I wear many hats. I’m Malt Advocate magazine’s Publisher & Editor (and owner). My wife and I own and run three WhiskyFests. I also host whisky tastings, consult for the whisky industry, and write a lot about whisky for Malt Advocate and other publications.
My most difficult job, however, is rating whiskies. Tasting whisky isn’t hard. (It’s quite fun, actually.) Writing tasting notes isn’t difficult either. Scoring whiskies isn’t hard either, because once I nose and taste a whisky, I know what I like about the whisky or don’t like about the whisky (and why).
The tough part is dealing with the aftermath when I give a whisky an inferior rating, which I often do. By inferior, I mean rating a whisky in the 70s or lower. You might think that a rating in the 70s is something that shouldn’t upset a whisky producer, but it often does. To me, rating a whisky in the 70s means, and I quote from my rating scheme definition in Malt Advocate: “Average. No unique qualities. Flaws possible.” It’s not the end of the world.
But, many whisky companies seems to believe that all their whiskies are great, and they don’t like anyone telling them that one of their whiskies has flaws. I’ve lost a lot of advertising over the years because I gave whiskies low ratings, and it’s the main reason why most magazines that rate alcoholic beverages on a 100 point scale only publish ratings at 80 points or higher. (A leading wine magazine and a leading beer magazine immediately come to mind.)
The responses I receive from the producers are quite varied, but many lead to the same opinion: they don’t want to believe me. Here are a few examples of responses I will get.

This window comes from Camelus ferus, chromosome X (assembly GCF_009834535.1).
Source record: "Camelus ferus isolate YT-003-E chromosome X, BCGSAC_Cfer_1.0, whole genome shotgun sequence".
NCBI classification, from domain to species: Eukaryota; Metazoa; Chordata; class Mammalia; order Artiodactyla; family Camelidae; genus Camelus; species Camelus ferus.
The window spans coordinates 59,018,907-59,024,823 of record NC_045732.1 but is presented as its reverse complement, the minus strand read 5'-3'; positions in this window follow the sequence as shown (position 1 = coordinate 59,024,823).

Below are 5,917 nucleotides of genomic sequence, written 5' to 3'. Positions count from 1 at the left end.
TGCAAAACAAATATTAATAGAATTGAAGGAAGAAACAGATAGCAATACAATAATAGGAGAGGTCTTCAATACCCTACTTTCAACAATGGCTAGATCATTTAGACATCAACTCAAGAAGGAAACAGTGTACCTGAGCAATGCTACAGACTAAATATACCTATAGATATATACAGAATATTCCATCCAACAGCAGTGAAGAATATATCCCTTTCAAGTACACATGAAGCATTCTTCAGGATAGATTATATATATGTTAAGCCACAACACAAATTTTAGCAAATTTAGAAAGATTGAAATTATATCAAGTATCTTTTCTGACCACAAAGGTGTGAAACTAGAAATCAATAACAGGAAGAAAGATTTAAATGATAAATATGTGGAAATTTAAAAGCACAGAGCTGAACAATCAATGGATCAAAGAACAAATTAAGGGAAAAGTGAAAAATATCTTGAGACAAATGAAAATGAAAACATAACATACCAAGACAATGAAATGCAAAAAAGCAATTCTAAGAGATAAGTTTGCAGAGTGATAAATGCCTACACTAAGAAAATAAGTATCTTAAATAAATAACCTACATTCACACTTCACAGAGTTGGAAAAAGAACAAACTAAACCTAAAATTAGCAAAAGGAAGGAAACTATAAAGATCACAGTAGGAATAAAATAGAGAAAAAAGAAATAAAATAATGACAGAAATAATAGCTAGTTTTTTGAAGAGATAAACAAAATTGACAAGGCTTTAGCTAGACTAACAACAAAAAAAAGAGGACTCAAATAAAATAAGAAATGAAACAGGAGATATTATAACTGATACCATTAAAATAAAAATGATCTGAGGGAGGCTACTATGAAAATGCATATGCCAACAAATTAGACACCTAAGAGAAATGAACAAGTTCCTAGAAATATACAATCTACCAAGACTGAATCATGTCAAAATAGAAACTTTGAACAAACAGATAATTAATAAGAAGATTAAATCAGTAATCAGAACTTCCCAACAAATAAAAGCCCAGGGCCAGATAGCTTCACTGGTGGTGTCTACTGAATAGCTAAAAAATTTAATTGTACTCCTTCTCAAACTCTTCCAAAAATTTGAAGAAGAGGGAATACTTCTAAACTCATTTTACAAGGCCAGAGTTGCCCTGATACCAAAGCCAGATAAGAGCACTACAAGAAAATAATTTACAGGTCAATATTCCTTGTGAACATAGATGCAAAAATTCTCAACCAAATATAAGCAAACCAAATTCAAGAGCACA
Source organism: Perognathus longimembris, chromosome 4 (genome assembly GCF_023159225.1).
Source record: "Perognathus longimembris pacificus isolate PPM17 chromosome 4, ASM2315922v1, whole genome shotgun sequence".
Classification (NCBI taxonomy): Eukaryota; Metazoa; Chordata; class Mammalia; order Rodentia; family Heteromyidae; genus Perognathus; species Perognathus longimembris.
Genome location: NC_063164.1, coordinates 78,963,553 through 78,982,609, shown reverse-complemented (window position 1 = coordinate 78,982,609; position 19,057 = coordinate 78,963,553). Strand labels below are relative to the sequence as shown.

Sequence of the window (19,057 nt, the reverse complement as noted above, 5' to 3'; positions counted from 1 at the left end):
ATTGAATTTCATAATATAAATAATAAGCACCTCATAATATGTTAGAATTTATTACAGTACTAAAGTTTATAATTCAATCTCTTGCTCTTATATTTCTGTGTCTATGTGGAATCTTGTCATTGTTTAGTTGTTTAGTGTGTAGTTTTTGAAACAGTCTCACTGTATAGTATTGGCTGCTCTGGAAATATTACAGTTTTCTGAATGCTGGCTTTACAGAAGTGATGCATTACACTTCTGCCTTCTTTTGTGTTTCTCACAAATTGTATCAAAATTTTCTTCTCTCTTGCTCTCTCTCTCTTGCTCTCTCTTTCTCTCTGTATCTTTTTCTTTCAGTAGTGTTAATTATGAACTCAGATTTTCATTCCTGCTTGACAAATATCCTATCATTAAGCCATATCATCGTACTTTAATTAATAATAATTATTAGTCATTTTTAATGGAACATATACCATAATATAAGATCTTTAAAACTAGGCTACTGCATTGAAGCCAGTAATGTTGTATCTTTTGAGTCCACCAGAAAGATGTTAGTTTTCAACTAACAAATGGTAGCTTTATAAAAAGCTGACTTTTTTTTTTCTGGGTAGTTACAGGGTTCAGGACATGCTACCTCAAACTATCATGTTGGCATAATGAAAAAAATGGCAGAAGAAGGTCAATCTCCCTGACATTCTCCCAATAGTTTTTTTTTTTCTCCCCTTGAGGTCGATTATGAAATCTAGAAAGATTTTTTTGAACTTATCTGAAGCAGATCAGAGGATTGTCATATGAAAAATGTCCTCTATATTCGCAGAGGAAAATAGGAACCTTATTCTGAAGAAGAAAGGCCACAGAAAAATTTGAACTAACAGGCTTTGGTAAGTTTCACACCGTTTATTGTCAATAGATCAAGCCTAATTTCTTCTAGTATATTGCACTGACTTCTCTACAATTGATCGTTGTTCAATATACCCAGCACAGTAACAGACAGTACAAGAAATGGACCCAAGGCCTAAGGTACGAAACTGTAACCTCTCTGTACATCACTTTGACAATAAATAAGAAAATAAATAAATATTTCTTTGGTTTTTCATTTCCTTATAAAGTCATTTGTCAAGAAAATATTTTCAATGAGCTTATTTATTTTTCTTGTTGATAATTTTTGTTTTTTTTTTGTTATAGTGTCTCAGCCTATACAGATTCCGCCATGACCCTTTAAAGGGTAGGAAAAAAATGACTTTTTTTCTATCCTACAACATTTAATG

Other people have tried it and they liked: Maybe they just didn’t have the guts to be honest with you. Or maybe they are looking for just one thing in a whisky. I know people who will like any whisky, as long as it’s really sherried. I know a guy who only likes woody whiskies, and he spends a lot of money on old whiskies.
Do a re-taste: I don’t need to do this because before I score a whisky in the 70s or lower, I automatically re-taste on a different day prior to publishing the rating, just to be certain. And if I don’t like a whisky, I always explain why I don’t like it.
Joe Schmo in some other publication gave it a good rating: There are many legitimate (and illegitimate) whisky writers rating whiskies right now, and if you look around long enough, you’ll probably find someone to say something nice about your whisky. I’m just one person, with one person’s opinion. There are many other opinions out there.
It won a medal: With competitions out there awarding medals to nearly 90% of all entrants (for a fee, or course) you should be able to win a medal somewhere. And if you don’t, I would be very concerned.
The bottom line here is that there are great whiskies, good whiskies, average whiskies, and bad whiskies (just like everything else in life). They can’t all be great. I just wish that more people in the industry would acknowledge this.